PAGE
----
Introduction to Anomaly Detection for Engineers
Anomaly detection is the process of identifying events or patterns that differ from expected behavior. This is important for applications like predictive maintenance but can be hard to achieve by inspection alone. Machine learning and deep learning (AI) techniques for anomaly detection can uncover anomalies in time series or image data that would be otherwise hard to spot. Learn how and why to apply anomaly detection algorithms to identify anomalies in hardware sensor data.
One of these images is not like the other. Can you spot it? Ok, that’s pretty easy. How about in time series data? Which of these data streams is the odd one out? Ok, fine also pretty simple. But what about these images? Or these time series? Can you tell which is the expected behavior and which is anomalous behavior? It can get pretty tough to identify events or patterns that differ from the expected behavior through inspection alone. And as I will show you later in this video with a demonstration, it’s especially difficult to find very subtle changes in the behavior of hardware. This is where anomaly detection can be beneficial.
Anomalies are a deviation from the expected behavior and anomaly detection algorithms are trying to find those deviations. Now, deviations don’t necessarily mean that a fault has occurred, or that something is broken or not performing to within its specification. It’s just simply a difference and understanding when those differences occur in your data can be really helpful. So, let’s talk about that. I’m Brian, and welcome to a MATLAB Tech Talk.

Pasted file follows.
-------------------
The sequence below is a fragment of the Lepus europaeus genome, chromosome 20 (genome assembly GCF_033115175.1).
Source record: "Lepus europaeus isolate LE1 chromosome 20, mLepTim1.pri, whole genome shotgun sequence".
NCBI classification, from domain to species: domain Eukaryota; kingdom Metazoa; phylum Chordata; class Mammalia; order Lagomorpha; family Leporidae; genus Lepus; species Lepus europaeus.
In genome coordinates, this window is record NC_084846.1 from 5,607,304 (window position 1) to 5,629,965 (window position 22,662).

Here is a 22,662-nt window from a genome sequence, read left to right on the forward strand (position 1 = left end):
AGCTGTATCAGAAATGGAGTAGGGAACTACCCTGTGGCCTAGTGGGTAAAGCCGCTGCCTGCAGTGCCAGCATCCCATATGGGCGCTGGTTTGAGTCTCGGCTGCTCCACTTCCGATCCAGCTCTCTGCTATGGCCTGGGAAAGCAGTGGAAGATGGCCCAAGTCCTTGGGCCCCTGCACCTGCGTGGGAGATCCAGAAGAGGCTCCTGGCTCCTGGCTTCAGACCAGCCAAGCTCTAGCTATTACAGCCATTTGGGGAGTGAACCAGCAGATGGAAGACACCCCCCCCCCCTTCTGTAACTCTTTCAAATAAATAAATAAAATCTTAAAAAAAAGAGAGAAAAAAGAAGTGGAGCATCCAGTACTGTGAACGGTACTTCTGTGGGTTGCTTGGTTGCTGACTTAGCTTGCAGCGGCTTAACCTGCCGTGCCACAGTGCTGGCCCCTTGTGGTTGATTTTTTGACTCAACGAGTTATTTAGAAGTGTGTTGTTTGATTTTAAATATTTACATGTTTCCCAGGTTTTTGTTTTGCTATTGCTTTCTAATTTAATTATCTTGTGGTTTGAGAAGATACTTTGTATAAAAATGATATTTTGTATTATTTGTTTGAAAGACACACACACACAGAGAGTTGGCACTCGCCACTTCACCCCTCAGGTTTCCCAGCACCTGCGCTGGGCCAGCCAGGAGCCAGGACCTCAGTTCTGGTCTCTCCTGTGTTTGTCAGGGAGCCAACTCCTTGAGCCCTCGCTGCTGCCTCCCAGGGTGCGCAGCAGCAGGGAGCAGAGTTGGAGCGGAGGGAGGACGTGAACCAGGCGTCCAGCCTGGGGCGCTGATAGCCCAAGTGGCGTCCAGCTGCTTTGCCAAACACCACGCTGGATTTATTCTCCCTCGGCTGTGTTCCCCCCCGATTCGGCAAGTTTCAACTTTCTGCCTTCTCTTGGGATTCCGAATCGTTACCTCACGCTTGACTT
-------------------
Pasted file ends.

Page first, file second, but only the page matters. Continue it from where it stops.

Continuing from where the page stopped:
Anomaly detection is useful for many applications including looking for fraud in financial transactions, checking for defects in manufacturing production lines, and looking for unusual movements in video surveillance footage. However, what I want to expand on more in this video is how anomaly detection can be used for finding the sort of low hanging fruit in predictive maintenance applications. With predictive maintenance, an algorithm is looking for specific fault trends in a machine and is trying to come up with an estimate of how much time is left before failure. And this estimate will help you determine when to schedule maintenance and which parts of your system require it.
The downside of predictive maintenance is that it typically requires a lot of historical data in order to train the algorithm to predict faults. That is, we need to know what failure looks like from similar machines that have failed in the past. And we don’t want machines to fail and will obviously go to great lengths to prevent failures, therefore some faults happen so infrequency that you might not have enough data to successfully learn to classify it.